Health Dept: Increase In Cases Of Gonorrhea

August 13, 2017 | 19 Comments

There is a “marked increase in cases of gonorrhea in Bermuda,” the Department of Health said, adding that the “increase began in June and seems to be continuing.”

“Of those cases reported, the ages range from about 20 to 50, with half of the cases in persons aged 26 years or under. About two-thirds of the cases reported to the Epidemiology and Surveillance Unit affected females,” the Department said.

“Over the past 2 months [June and July], there have been 20 cases reported. This is well above the 2 to 9 cases reported each year during June and July from 2012 to 2016.”

The full statement from the Department of Health is below:

The Department of Health is advising the public of a marked increase in cases of gonorrhea in Bermuda. The increase began in June and seems to be continuing.

Of those cases reported, the ages range from about 20 to 50, with half of the cases in persons aged 26 years or under. About two-thirds of the cases reported to the Epidemiology and Surveillance Unit affected females.

Over the past 2 months [June and July], there have been 20 cases reported. This is well above the 2 to 9 cases reported each year during June and July from 2012 to 2016.

Gonorrhea is a sexually transmitted infection [STI] that can infect both men and women. It can cause infections in the genitals [vagina/penis], the anus, and the throat.

You can get gonorrhea by having vaginal, anal, or oral sex with someone who has gonorrhea. A pregnant woman with gonorrhea can give the infection to her baby during childbirth. Untreated gonorrhea can cause serious and permanent health problems in both women and men.

If you notice any symptoms of gonorrhea, or if your partner has an STI or symptoms, both of you should be examined by your doctor.Alternatively, you can visit the Communicable Disease Control Clinic, Department of Health, 67 Victoria Street for free, confidential testing.

It is also important to inform all your sexual partners if an infection is confirmed, and encourage them to seek medical advice.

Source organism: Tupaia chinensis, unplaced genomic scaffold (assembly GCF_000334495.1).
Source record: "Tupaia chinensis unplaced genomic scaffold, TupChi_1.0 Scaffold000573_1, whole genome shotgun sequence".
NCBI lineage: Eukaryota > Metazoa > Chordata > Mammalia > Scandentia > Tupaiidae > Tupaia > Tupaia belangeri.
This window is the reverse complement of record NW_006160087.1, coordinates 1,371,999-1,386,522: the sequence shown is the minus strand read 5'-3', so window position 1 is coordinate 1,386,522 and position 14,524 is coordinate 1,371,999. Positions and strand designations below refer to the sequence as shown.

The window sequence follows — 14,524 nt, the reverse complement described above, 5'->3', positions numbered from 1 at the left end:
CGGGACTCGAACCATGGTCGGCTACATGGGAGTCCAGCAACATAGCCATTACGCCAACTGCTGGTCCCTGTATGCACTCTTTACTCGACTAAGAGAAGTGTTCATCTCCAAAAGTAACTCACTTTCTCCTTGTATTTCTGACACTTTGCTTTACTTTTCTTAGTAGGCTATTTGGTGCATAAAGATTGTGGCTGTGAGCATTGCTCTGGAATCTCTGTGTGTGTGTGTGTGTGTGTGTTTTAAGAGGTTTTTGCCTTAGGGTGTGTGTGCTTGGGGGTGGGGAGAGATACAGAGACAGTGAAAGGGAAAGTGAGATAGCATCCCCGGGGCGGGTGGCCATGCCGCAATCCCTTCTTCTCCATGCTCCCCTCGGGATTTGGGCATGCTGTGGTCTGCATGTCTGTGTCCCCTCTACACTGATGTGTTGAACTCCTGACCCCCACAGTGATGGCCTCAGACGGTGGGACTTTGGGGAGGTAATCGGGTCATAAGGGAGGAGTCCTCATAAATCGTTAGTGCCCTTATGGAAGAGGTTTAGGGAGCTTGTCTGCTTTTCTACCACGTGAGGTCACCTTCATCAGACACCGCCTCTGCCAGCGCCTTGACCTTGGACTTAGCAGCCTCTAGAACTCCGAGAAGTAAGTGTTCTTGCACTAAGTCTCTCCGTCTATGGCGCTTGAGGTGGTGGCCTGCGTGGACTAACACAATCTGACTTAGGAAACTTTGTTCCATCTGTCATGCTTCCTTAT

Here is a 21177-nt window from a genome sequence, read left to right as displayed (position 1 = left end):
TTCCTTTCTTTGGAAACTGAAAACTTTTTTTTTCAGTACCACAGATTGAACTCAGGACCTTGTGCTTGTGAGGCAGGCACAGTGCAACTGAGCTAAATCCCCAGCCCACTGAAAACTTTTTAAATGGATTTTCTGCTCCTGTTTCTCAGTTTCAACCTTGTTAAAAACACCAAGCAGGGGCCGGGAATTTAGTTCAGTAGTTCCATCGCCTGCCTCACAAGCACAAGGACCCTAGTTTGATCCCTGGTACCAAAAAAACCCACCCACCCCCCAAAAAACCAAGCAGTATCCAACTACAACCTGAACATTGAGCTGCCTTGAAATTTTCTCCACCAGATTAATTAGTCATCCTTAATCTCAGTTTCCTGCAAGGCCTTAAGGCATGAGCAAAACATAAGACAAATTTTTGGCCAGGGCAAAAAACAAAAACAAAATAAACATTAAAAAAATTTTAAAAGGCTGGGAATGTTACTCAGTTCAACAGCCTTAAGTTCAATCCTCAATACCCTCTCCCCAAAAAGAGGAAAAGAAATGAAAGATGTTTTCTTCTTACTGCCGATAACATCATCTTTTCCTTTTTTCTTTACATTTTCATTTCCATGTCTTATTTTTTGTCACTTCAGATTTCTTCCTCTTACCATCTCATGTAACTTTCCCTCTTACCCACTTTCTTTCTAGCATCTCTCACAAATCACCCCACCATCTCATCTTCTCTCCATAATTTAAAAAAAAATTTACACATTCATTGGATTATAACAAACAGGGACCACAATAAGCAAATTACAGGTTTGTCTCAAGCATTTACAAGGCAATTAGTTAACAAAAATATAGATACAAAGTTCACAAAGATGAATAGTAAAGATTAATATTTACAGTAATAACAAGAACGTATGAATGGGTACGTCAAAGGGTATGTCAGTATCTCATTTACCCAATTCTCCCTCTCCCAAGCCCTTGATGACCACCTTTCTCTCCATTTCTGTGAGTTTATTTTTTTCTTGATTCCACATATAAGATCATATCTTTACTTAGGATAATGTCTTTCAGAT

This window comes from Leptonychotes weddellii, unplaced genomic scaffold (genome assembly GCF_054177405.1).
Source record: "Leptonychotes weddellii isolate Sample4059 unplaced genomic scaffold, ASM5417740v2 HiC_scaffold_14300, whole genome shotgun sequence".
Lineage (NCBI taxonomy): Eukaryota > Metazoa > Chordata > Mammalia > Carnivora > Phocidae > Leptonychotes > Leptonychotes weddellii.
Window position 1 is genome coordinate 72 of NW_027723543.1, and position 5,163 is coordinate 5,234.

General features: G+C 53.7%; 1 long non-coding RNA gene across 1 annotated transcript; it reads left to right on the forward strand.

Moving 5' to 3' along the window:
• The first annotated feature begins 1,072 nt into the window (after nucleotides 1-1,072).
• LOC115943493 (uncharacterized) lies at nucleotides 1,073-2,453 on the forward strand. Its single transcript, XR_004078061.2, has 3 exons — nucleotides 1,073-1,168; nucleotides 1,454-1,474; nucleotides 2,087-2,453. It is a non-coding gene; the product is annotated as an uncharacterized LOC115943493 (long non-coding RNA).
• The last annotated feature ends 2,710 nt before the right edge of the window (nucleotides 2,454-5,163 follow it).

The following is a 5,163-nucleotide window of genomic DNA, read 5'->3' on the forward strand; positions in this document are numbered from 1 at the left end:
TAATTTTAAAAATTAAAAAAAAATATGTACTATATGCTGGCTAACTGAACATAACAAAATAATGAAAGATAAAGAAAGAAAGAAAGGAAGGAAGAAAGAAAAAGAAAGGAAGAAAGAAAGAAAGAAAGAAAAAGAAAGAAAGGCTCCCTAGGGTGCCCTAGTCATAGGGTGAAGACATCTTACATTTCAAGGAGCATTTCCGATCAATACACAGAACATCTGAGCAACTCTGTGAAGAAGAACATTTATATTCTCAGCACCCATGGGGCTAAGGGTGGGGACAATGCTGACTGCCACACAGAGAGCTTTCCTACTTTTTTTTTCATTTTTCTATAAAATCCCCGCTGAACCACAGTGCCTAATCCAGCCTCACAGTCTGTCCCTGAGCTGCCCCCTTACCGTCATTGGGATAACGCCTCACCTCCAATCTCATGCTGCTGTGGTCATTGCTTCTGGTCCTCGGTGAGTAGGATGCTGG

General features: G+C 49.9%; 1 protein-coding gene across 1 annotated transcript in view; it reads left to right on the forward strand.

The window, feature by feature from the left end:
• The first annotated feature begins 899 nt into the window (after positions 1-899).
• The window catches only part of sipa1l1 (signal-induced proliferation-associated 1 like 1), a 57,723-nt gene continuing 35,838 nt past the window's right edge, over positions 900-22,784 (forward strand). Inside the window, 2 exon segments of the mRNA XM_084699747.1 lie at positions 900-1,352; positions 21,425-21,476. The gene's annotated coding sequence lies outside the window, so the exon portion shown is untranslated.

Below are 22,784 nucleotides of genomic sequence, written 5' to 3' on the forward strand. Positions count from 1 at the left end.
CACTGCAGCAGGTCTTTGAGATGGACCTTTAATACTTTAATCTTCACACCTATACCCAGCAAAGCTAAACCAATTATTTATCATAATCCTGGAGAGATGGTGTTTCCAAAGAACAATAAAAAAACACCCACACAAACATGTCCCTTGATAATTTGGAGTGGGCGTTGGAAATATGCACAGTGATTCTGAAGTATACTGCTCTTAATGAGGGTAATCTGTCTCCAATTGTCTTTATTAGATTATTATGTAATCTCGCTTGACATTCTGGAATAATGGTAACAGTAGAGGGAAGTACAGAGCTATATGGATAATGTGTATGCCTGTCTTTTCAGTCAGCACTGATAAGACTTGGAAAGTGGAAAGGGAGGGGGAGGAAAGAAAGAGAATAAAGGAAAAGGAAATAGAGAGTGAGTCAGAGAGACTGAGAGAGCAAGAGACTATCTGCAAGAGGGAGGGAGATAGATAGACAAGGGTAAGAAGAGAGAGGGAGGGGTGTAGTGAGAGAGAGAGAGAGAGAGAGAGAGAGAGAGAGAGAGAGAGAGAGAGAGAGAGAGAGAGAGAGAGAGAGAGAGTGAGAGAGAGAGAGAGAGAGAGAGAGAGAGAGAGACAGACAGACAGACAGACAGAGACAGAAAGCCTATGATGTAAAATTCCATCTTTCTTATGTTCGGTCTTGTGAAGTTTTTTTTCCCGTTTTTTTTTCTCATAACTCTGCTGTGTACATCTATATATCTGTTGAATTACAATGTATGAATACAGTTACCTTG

Some men and women with gonorrhea may have no symptoms at all. Symptoms, if experienced, may include:

  • A painful/burning sensation when urinating
  • In men: a white, yellow, or green discharge from the penis; painful or swollen testicles
  • In women: increased vaginal discharge; vaginal bleeding between periods
  • Anal infections may include: discharge; anal itching; soreness; bleeding; painful bowel movements

The only way to avoid gonorrhea (or other STIs) is to not have vaginal, anal, or oral sex. If you are sexually active, you can do the following things to lower your chances of getting a sexually transmitted infection:

  • Be in a long-term relationship with one sexual partner, who only has you as a sexual partner, and has been tested and has negative STI test results
  • Use latex condoms the right way every time you have sex

Gonorrhea can be cured with the right treatment. If diagnosed with an STI you must return to your doctor for treatment and notify your sexual partners so that they can be diagnosed and/or treated as well. It is vitally important that you take all of the medication your doctor prescribes to cure your infection.

It is becoming harder to treat some gonorrhea, as drug-resistant strains of gonorrhea are increasing. There is evidence that a strain of gonorrhea seen locally may be resistant to treatment by one of the most common antibiotics.

If your symptoms continue for more than a few days after receiving treatment, you should return to a health care provider to be checked again.

If you have been diagnosed and treated for gonorrhea, to avoid getting re-infected or spreading gonorrhea to your partner(s), you and your sex partner(s) should avoid having sex until you have each completed treatment. Reinfection is possible.

Call or visit your physician or the Communicable Disease Control Clinic, Department of Health, 67 Victoria Street, Hamilton. Telephone 278-6442 if you have any questions/concerns.

For more information, see www.health.gov.bm/health-data-and-monitoring

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Comments (19)

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  1. Blind Sheep says:

    Blaming on merica’s in 3….2….1……..

    • Micro says:

      Well, it matches the time line. It was my first thought when I read June.

    • Iggrunce says:

      Any event that brings in people in large quantities will show an increase in disease if people are nasty. Doesn’t matter what walk of life you come from, there’s nasty people with nasty diseases that drive billion dollar yachts….and those that do not. Ya’ll all nasty.

  2. A Chap called V says:

    Wonder what Preserve Marriage think of this.

  3. Real Onion says:

    unsafe sex amongst young people.

    • Blind Sheep says:

      AC35 and Tinder. What a Combo

      • Um.... says:

        I actually laughed. Lol

      • Zevon says:

        Happened right after carnival. What a coincidence.

      • Concerned Nic says:

        What about the Carnival? That happened around that time frame too. A bunch of 3/4 naked happy, people, sweating and rubbing in formation. Surely, they weren’t think about sex during and after that soiree.

  4. puzzled says:

    Blame it on OBA.

  5. Coffee says:

    Thanks to the UBP/OBA , GDP for the month of June was strong….. Gonorrheas Developing Potential … Or Green shoots

  6. Truth is killin' me... says:

    Wrap it up and stick a bow on it peeps!

  7. pop in Drug Store sales says:

    Look on the brightside–retail sales in drug stores will show improvement!!

    So both events were good for the local economy!!!!

  8. peter says:

    the gay community is well versed on wearing condoms already

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